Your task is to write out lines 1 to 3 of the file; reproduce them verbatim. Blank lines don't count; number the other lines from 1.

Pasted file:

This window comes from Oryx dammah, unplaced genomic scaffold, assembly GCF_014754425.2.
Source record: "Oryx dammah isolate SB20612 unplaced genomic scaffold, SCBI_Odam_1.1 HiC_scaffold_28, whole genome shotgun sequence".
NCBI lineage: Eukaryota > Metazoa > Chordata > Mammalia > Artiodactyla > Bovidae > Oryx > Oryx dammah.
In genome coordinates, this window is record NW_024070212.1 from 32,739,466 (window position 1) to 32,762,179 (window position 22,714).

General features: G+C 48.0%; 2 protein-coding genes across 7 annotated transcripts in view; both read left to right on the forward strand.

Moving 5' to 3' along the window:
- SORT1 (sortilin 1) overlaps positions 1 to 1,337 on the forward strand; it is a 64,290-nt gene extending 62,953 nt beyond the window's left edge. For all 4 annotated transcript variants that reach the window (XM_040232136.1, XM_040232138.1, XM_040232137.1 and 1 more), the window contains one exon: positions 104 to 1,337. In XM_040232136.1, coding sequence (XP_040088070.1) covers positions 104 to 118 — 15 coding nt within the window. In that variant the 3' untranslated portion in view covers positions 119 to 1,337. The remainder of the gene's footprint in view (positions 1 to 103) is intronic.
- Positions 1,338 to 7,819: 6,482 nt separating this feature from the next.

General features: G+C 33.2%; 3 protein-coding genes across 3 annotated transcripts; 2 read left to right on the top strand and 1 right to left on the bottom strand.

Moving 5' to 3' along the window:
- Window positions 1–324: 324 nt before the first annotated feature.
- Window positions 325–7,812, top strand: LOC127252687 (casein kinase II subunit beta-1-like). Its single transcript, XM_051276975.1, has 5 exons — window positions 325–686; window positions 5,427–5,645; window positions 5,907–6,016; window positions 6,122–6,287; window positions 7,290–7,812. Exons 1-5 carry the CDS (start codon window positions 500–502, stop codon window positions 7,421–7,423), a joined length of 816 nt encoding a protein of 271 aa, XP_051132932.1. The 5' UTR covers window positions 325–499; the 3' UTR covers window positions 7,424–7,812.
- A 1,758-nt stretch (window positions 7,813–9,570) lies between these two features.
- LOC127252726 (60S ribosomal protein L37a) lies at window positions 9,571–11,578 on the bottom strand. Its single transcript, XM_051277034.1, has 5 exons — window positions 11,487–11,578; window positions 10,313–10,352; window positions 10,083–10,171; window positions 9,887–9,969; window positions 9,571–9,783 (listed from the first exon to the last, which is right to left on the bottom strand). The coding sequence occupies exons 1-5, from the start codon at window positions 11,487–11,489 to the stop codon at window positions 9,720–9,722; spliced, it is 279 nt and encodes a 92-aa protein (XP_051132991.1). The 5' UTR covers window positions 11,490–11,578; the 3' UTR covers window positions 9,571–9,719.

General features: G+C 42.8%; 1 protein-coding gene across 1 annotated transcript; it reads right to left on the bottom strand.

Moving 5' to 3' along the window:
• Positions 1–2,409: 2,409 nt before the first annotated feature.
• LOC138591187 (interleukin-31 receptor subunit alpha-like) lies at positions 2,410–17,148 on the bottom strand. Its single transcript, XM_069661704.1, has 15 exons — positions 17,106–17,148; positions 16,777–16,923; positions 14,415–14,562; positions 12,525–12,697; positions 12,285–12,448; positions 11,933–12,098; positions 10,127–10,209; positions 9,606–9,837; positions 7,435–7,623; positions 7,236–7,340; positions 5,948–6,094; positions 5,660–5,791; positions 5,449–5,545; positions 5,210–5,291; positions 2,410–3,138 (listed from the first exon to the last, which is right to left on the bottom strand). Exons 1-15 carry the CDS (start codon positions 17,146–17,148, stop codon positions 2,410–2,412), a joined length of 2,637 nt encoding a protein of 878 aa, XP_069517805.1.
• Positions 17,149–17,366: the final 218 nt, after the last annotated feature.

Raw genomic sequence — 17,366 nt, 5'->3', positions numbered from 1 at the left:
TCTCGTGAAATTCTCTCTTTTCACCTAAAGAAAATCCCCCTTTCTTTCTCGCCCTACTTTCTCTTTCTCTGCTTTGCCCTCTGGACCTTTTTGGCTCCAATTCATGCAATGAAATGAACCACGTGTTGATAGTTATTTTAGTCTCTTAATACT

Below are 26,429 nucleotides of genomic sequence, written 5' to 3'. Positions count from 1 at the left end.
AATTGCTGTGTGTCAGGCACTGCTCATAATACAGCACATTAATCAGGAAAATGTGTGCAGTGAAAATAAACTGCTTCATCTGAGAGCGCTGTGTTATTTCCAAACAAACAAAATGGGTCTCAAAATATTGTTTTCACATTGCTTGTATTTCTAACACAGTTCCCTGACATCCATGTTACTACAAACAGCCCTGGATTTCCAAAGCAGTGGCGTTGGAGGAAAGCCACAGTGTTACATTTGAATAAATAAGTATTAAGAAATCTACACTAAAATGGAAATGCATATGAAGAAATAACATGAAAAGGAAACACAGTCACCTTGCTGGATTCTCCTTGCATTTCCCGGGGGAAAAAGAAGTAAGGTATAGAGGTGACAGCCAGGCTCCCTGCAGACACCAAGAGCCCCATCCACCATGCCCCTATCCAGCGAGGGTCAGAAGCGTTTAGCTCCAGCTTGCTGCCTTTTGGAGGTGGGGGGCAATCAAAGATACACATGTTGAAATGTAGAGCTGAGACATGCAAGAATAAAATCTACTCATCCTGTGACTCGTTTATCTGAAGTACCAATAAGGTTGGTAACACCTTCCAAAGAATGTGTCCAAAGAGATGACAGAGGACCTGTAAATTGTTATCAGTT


This window comes from Oryx dammah, unplaced genomic scaffold, assembly GCF_014754425.2.
Source record: "Oryx dammah isolate SB20612 unplaced genomic scaffold, SCBI_Odam_1.1 HiC_scaffold_28, whole genome shotgun sequence".
NCBI lineage: Eukaryota > Metazoa > Chordata > Mammalia > Artiodactyla > Bovidae > Oryx > Oryx dammah.